Goodwin stressed that Roe is not merely a 49-year-old decision, but a precedent that has been repeatedly confirmed, including as recently as 2020 when the Supreme Court struck down a Louisiana state law that aimed to restrict abortion access.
But what changed between 2020 and 2022 is that liberal Justice Ruth Bader Ginsberg died and was replaced by Barrett, a staunch conservative. Although conservatives have had a 5-4 majority on the court for years, Chief Justice John Roberts has previously voted to uphold Roe as a precedent.
Earlier this week, Democratic politicians voiced concern about the standing and future of the court if it rescinds the right to abortion.
“Several of these conservative justices, who are in no way accountable to the American people, have lied to the US Senate, ripped up the Constitution and defiled both precedent and the Supreme Court’s reputation,” Speaker of the House of Representatives Nancy Pelosi and Senate Majority Leader Chuck Schumer, both Democrats, said in a joint statement on Tuesday.
Senator Lisa Murkowski, a moderate Republican, also told reporters that the draft decision “rocks” her “confidence” in the top court.
In his draft opinion, Alito argues that the landmark precedent must be overruled partly because the US Constitution “makes no reference to abortion”, calling for the issue to be resolved at the state level though the political process.
“It is time to heed the Constitution and return the issue of abortion to the people’s elected representatives,” he wrote, according to Politico’s leaked draft.
Chandra, the lawyer, dismissed both arguments, stressing that fundamental rights are protected by the Constitution to be shielded from political shifts and tyrannical majorities. “The whole point of rights is there are certain things governments can’t take away from us,” he told Al Jazeera.
“There are certain liberties the government can’t take away from us and subjecting ourselves to the prejudices of the tyrannical majority is precisely what the founders caution against. It’s why they created the Bill of Rights and why they referred specifically to unenumerated rights.”
The Bill of Rights – the first 10 amendments to the US Constitution – is meant to assert individual, legal and political rights. The Ninth Amendment states that not all rights are listed in the Constitution. It says: “The enumeration in the Constitution, of certain rights, shall not be construed to deny or disparage others retained by the people.”
Chandra added that overturning Roe and leaving abortion matters to the states would make fundamental rights unequal across the country.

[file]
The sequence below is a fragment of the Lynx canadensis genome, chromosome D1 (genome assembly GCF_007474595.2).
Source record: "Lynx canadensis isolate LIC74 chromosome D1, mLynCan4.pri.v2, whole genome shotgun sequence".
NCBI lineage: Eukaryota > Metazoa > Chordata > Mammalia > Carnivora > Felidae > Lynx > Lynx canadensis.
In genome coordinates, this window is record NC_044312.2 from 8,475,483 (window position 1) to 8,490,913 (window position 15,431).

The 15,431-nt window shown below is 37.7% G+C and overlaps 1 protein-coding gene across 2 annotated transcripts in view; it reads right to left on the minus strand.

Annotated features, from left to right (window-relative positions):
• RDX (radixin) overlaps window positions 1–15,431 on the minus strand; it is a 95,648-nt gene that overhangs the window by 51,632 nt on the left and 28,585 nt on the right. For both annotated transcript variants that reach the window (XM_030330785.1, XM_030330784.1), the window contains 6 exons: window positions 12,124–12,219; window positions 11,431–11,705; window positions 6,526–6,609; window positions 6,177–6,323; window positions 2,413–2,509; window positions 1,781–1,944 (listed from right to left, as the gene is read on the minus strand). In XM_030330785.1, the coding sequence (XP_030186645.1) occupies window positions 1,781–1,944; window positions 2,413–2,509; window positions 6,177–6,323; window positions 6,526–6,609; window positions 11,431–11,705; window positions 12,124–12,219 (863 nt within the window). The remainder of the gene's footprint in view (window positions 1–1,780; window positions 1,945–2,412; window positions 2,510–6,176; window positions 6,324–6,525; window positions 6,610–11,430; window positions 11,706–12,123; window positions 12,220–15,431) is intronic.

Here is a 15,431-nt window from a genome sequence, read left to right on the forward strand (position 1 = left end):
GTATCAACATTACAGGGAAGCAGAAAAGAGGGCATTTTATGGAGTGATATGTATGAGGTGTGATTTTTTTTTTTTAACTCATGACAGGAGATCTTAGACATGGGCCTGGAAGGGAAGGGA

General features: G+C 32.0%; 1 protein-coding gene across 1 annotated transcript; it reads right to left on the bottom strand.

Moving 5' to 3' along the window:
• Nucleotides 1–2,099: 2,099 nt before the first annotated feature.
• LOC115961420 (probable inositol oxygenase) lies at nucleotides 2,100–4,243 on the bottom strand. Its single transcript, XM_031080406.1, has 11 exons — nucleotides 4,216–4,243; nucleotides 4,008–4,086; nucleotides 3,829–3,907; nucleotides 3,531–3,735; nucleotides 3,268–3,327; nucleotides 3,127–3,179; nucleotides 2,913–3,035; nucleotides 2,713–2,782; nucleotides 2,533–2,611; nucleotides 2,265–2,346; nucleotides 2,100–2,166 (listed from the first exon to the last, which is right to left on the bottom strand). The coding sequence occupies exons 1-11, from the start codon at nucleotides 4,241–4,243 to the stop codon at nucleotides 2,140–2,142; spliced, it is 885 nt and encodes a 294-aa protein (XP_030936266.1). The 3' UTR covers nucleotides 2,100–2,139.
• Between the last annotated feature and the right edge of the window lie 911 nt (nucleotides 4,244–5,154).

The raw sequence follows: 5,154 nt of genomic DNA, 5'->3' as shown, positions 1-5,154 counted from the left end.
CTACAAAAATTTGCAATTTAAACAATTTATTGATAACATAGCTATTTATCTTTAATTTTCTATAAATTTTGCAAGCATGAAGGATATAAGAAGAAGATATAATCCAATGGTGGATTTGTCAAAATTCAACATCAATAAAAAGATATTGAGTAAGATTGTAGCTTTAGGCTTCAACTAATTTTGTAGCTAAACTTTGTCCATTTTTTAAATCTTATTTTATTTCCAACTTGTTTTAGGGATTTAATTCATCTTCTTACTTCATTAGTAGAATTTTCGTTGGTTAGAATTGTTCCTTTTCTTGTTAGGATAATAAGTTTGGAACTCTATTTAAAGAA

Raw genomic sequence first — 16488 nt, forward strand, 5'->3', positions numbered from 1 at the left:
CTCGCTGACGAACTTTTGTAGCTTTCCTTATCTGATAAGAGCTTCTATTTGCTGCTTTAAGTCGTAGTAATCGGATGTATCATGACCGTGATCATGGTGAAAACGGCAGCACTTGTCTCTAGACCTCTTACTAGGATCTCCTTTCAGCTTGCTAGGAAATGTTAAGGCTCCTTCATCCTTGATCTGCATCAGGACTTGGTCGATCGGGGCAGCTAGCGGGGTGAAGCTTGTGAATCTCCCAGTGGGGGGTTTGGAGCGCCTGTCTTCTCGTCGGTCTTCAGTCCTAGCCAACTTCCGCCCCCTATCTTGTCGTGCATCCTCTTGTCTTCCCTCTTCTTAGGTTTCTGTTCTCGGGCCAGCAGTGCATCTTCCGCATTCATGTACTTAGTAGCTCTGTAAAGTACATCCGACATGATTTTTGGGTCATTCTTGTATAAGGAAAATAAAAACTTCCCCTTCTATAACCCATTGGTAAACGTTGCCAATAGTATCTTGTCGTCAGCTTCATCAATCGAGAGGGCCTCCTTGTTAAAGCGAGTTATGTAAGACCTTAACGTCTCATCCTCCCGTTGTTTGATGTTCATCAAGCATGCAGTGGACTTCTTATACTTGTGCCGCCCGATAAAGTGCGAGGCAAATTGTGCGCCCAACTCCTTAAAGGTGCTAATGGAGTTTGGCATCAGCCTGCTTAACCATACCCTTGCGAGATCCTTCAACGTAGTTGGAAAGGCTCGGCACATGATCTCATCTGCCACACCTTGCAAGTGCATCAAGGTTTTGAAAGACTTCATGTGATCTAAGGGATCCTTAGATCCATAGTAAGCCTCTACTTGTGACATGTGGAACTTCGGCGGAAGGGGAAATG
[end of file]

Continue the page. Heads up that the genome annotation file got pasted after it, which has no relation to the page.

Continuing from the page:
“We’ll have a situation where someone in Texas is less free than someone in California, and Texas can retaliate against their own residents for daring to travel across state lines to exercise freedoms in California. That’s where this is all headed,” he said.
For her part, Goodwin said the “overwhelming majority of rights that we hold dear” are not articulated specifically in the Constitution.
“The Constitution [enshrines] equality amongst all citizens,” she said. “Women and girls are citizens of this country and are to be afforded equality; they are to be afforded substantive due process and the recognition of their fundamental rights.”
While women’s rights advocates have focused most of their anger this week on the potential overturning of Roe v Wade, Republican ire has centred on the leaking of the draft opinion, which is unprecedented.
GOP Senator Ted Cruz said he was “flabbergasted” by the leak, speculating – without offering evidence – that “some angry left-wing law clerk” is behind it.
“This is the consequence of the Democrats’ rabidly partisan effort to undermine the court, to attack the court,” he told Fox News on Tuesday.
Chandra said the leak demonstrates how politicised the court has become, but he stressed that the real story is the draft ruling itself, not the fact that it was prematurely made public. “They are shouting ‘squirrel’, trying to distract us from just how odious the opinion is,” he said.
Lynne Rambo, a professor emerita at Texas A&M University School of Law, said the leak “increases the likelihood that the court will be seen as a political institution”.
“And that’s very bad for us – because the court is supposed to be an institution that’s free of political and public pressure,” she told Al Jazeera in a TV interview.
“Whether it will affect the justices’ deliberations in this case, I think there’s not a great likelihood of that, but in the future they will be aware that they are at risk of this kind of exposure and I do think that inhibits their discussion and ability to deliberate.”